It's still amazing, although the instant forehand elevation he gave me at the clinic isn't quite as dramatic right now. I have a feeling he's trying to figure out how to get around the new bit and me not letting him lean on me anymore now that my first instinct is to go to my core when he leans on me rather than my hands. Turns out carrying your own head is, well, hard:
I don't normally do this in a review post, but the bit came with a very descriptive guide on the tag, describing the action my bit takes on the mouth and also quite a bit about Bombers bits in general, so I'm going to share that here in pictures. Reminder that if you're reading this on RSS you may need to click through to my actual site for clear pictures.
My bit is the Happy Tongue Straight. We tried the curved at the clinic and it was clear he went better in the straight. I did end up borrowing the curved for three weeks from a barnmate though while waiting on my straight.
Coming soon - a comparison post between the Shires knockoff, the forward curved Happy Tongue Loose Ring and the straight Happy Tongue.
Since we moved into this barn, one of my only complaints has been the tack room. When this place was a Western Pleasure barn, as it was originally designed to be, it functioned well, but now that a bunch of eventers have moved in and everyone has two or more complete sets of tack, well...
This is actually from before my barn moved in. Picture a bridle explosion on the left and you have it, lol.
Western-style metal hooks were high quality but just not the right shape for English tack.
It's small, but that wasn't the problem: it's more that we aren't using the space efficiently. So my barnmate and I asked our trainer if she'd let us go nuts on the tack room, and she said yes. Barnmate is a Six Sigma ninja, and I thoroughly enjoy organization projects, so of course we've over thought this to death.
Still before everyone moved in
Her wish list:
Better strap goods organization
A place to store girths
A place to store helmets so that they can air dry rather than getting gross in our tack trunks (that's actually what started all of this)
My wish list:
Bridle racks wide enough to store everyone's anatomic crowned English bridles
A tack cleaning station
A saddle pad storage/drying solution
A bit storage solution
Better utilization of the space near the ceiling for long-term storage of things we don't use often
It's definitely a long term project, but yesterday we went to town on Phase 1. First we cleaned out the tall cabinet and moved it out in favor of a short cabinet that will become a tack cleaning station.
It was HOT in there!
We removed the existing strap goods racks and hung up 20 bridle racks to replace them.
We also put up helmet holders, so that our helmets can air dry in the open. (This is about as dust-free of a tack room as I've ever seen, so that's not an issue).
Some of the smallest things we did made a big difference, like gaining an extra 5" of wall space by moving the saddle racks closer to each other and the wall. They were originally placed for big Western saddles, but we don't need as much room to maneuver our saddles.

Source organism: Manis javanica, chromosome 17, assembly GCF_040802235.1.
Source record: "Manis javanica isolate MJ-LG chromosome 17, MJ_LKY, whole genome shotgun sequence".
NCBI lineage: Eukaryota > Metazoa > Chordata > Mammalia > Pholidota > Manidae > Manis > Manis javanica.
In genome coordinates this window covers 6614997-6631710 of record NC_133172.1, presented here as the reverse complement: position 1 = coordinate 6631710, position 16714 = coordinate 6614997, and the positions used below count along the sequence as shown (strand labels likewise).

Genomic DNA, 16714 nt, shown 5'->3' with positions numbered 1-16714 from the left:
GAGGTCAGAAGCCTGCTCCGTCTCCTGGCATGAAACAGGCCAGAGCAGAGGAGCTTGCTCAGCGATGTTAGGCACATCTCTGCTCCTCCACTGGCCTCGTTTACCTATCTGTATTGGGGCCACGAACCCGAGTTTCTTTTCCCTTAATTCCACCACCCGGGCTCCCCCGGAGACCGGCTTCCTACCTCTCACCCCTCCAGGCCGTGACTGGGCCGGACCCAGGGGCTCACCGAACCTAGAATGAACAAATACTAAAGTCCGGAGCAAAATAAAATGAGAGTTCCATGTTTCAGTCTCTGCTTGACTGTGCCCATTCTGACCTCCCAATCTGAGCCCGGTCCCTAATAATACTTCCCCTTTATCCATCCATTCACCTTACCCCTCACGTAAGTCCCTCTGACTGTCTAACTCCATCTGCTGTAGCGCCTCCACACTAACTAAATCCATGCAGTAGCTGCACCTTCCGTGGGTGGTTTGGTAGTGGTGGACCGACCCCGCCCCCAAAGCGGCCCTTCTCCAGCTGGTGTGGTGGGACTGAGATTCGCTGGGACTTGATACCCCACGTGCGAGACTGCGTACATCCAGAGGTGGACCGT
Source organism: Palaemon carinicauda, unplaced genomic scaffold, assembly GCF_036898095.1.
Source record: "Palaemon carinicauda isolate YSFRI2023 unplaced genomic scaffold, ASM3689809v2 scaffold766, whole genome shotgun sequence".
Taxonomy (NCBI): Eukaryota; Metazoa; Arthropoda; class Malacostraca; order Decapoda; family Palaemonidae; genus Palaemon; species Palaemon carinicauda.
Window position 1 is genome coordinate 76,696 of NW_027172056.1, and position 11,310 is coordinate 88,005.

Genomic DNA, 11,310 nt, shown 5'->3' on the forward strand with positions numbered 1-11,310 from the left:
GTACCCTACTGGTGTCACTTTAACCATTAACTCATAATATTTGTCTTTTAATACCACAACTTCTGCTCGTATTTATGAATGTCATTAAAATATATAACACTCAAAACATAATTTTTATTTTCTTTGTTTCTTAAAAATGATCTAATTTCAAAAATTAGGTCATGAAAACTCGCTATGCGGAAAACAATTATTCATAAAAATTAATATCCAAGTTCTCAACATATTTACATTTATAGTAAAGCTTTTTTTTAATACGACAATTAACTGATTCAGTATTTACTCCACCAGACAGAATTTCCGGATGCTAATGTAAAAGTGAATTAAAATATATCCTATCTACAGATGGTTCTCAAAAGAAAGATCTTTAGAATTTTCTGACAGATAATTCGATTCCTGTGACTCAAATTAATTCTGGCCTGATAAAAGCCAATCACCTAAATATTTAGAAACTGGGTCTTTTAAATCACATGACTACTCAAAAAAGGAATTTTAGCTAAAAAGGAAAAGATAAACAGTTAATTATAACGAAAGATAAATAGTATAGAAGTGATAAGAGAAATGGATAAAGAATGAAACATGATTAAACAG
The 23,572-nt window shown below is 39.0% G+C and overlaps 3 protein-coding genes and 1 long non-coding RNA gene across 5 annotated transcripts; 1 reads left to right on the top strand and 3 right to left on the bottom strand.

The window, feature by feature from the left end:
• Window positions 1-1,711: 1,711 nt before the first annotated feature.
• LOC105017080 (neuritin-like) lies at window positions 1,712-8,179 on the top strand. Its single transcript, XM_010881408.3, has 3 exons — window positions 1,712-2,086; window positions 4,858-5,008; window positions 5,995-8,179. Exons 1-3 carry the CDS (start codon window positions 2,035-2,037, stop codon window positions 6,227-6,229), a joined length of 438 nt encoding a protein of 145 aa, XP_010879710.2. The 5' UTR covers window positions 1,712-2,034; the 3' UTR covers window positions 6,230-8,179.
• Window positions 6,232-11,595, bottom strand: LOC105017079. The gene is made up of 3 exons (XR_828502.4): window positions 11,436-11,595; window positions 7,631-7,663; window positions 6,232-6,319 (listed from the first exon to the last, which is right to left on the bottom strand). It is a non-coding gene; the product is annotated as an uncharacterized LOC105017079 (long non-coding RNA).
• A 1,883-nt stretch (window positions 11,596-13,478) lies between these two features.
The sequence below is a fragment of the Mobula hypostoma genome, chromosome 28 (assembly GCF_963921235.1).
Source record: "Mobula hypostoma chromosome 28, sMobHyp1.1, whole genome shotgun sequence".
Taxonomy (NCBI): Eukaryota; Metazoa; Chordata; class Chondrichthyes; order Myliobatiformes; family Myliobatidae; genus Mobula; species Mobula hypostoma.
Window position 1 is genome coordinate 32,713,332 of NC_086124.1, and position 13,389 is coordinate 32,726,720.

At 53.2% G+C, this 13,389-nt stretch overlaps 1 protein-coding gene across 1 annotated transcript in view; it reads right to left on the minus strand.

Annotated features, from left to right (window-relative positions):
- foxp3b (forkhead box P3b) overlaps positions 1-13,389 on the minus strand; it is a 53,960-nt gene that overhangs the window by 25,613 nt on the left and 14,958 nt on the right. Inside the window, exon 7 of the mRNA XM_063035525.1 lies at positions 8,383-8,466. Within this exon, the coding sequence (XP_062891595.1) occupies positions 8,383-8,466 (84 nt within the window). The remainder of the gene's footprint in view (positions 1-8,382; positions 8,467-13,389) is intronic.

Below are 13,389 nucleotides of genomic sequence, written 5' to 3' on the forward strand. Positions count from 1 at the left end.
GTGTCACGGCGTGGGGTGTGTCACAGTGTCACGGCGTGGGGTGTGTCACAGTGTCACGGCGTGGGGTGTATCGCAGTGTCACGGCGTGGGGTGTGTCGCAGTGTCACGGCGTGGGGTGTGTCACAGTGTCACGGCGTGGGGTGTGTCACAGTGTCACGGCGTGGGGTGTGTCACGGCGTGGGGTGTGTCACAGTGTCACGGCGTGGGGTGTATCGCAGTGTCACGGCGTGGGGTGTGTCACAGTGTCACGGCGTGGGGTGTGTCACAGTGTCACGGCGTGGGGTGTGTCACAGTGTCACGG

That was as far as we got on day 1! Next up is rehanging the old bridle holders as strap goods holders around the corner from where these pictures are taken (the tack room is L shaped), creating some bit storage, organizing bottles/medicine, hanging girths and finishing the tack cleaning station. Eventually we'll add those shelves by the ceiling too.
The only thing I don't know if we're going to be able to do is find a place to dry/store saddle pads, but I won't be too upset if we don't get that one done. Gotta compromise with these small spaces sometimes!
We're a month out from the clinic and parts of my clinic order have arrived. (She did say it would take that long, which is fine)
That's not quite accurate. The entire bridle has arrived, minus the reins, but the noseband arrived with a flash, so we're exchanging it for one without a flash, and rocking the western look in the meantime.
LOVE this crown design! It lays so nicely over the top of the head.
I had hoped to replace the throatlatch with a smaller one, because he's on the last hole on both sides. The throatlatch comes tagged and barcoded separately from the crown, albeit in the same bag, which made me think you could swap that part out, but sadly they don't sell them separately. The horse crown is definitely the right size, so we'll deal.
Look how much room the little guy has for his ears, I'm so happy.
I'm going to do a proper review of it once I have the whole bridle, but even with all the hassle, I'm so happy with it. Remember the whole reason I went down this bit/bridle fitting clinic path was because I knew the PS was too tight on his head, and then at the clinic I learned it was also resting on some sensitive nerves:
The properly fitted Schockemohle, compared to the PS, is practically loose over the top of his head.
I'm not throwing PS under the bus here, I'm just saying mine wasn't the right size for him, and I don't think there was anything I could've done differently to get it sized correctly. The straps are not sewn in the right place on the noseband for him on the cob, but the cob is already too big in diameter on the last hole, so the horse size wouldn't have worked either, even with a chin pad. Bridle fitting is waaaaaaaaaaaaaay more complicated than I ever realized.